Most types of migraines are broken down into two categories- migraine with aura, and migraine without aura. While all types of migraines are neurological disorders that often cause pounding headaches, nausea, and fatigue, about 30% of migraines occur after an aura, an unsettling phenomenon that causes stroke-like symptoms.
Migraines with aura
Migraine auras usually strike mere minutes before the actual migraine attack, although there are reports of people experiencing them a day earlier.
Not all types of migraines cause actual headaches- with “silent migraine,” you experience all the other stages of migraines, including the initial prodrome stage, aura, and postdrome (recovery) phase.
Patients of migraine with aura are twice as likely to experience heart attack or stroke, according to latest research. This serves as important distinction between types of migraines- if you normally experience an aura before a migraine, then you are a risk category for heart disease, and should include screenings for cardiovascular health during yearly checkups.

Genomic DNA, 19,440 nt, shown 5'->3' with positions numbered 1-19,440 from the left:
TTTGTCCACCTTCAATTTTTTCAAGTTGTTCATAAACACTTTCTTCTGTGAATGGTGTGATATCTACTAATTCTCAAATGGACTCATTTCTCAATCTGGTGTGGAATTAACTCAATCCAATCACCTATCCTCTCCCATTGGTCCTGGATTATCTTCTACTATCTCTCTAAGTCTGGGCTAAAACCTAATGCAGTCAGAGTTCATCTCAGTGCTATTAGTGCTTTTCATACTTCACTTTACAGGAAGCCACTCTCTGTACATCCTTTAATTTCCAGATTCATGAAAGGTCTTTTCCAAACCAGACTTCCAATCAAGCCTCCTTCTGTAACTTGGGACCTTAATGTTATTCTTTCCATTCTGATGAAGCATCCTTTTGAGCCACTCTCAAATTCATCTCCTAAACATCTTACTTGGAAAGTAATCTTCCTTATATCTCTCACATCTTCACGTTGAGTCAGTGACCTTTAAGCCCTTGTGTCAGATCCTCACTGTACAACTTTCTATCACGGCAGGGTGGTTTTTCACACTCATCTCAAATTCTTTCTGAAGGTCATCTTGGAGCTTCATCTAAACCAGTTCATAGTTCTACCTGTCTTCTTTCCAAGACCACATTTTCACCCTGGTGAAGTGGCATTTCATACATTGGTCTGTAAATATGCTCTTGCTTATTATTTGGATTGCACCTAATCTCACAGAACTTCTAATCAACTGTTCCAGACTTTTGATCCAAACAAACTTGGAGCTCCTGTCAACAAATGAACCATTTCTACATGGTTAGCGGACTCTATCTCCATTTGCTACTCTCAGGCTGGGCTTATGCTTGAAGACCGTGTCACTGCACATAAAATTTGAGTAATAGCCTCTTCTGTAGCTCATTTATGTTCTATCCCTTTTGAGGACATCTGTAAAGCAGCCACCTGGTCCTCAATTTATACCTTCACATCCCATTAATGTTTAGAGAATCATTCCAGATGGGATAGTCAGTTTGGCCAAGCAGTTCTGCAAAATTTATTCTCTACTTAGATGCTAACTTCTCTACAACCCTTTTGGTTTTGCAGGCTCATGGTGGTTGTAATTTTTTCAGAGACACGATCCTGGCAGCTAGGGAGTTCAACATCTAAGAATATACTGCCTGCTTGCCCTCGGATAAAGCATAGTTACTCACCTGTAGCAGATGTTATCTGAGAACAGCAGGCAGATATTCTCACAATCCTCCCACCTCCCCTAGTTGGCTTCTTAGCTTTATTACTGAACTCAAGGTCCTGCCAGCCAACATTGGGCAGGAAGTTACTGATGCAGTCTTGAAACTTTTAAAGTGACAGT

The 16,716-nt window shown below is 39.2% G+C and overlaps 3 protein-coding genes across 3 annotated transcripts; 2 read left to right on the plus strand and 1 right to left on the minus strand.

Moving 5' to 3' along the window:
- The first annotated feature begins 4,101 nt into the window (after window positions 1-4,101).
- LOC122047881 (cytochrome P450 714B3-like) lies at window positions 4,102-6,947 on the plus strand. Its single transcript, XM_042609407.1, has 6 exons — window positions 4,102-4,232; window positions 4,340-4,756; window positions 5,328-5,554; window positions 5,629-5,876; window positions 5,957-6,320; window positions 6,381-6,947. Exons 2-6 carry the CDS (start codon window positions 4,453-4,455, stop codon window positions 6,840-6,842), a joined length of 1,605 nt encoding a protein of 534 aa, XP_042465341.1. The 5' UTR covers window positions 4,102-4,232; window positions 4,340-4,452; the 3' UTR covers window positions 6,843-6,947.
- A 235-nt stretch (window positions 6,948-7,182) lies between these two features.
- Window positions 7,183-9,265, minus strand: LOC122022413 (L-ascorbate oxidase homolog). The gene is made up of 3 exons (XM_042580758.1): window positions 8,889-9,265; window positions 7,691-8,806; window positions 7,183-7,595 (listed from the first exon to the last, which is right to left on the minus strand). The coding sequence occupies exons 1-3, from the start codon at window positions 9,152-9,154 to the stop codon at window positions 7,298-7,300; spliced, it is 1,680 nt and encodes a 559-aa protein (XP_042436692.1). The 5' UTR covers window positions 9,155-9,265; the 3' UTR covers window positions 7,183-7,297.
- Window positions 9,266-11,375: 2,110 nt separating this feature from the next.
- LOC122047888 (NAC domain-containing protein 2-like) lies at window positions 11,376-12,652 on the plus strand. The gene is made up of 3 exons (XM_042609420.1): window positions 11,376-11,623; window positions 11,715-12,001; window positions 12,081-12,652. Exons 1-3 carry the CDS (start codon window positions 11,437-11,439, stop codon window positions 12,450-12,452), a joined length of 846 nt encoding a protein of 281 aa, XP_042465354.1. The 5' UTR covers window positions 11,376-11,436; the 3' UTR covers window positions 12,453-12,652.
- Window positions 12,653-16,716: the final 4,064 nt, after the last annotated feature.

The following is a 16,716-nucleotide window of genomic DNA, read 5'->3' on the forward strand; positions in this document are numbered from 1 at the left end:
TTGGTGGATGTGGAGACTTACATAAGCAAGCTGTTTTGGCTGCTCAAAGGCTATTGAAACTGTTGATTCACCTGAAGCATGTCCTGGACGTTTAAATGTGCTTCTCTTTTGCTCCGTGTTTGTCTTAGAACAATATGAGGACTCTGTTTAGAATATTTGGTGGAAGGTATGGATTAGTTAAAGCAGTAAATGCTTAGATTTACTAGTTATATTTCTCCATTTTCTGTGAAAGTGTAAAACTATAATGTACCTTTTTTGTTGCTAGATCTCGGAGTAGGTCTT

Symptoms of migraine aura include:
- Sudden, temporary vision disorders, such as bright, shifting lights or crescent shapes, peripheral vision blind spots, or gaping empty voids
- Hallucinatory scents, described as toxic in nature, or the scent of burnt paper
- Unexplained exhilaration or the opposite- fatigue
- Unusual cravings
- Distorted sense of time or spatial awareness
- Sudden speech slurring
- Partial paralysis
Other types of migraines
Migraines can be further broken down into more categories, based on the symptoms and neurological reactions involved.
Basilar-type migraine is a term for migraine with neurological symptoms that start either at the base of the brain, or from both hemispheres at once. Basilar types of migraines can last from 4-72 hours, and often require 24 hours recuperation.
Hemiplegic migraines are migraines that include stroke-like symptoms, such as sudden partial paralysis, vertigo, slurred speech, and confusion.
Ocular migraine causes vision loss, blind spots, or flashing lights that last under one hour.
An acephalgic migraine (silent migraine) refers to a migraine attack that skips the headache stage, but includes the prodrome, aura, and postdrome stages.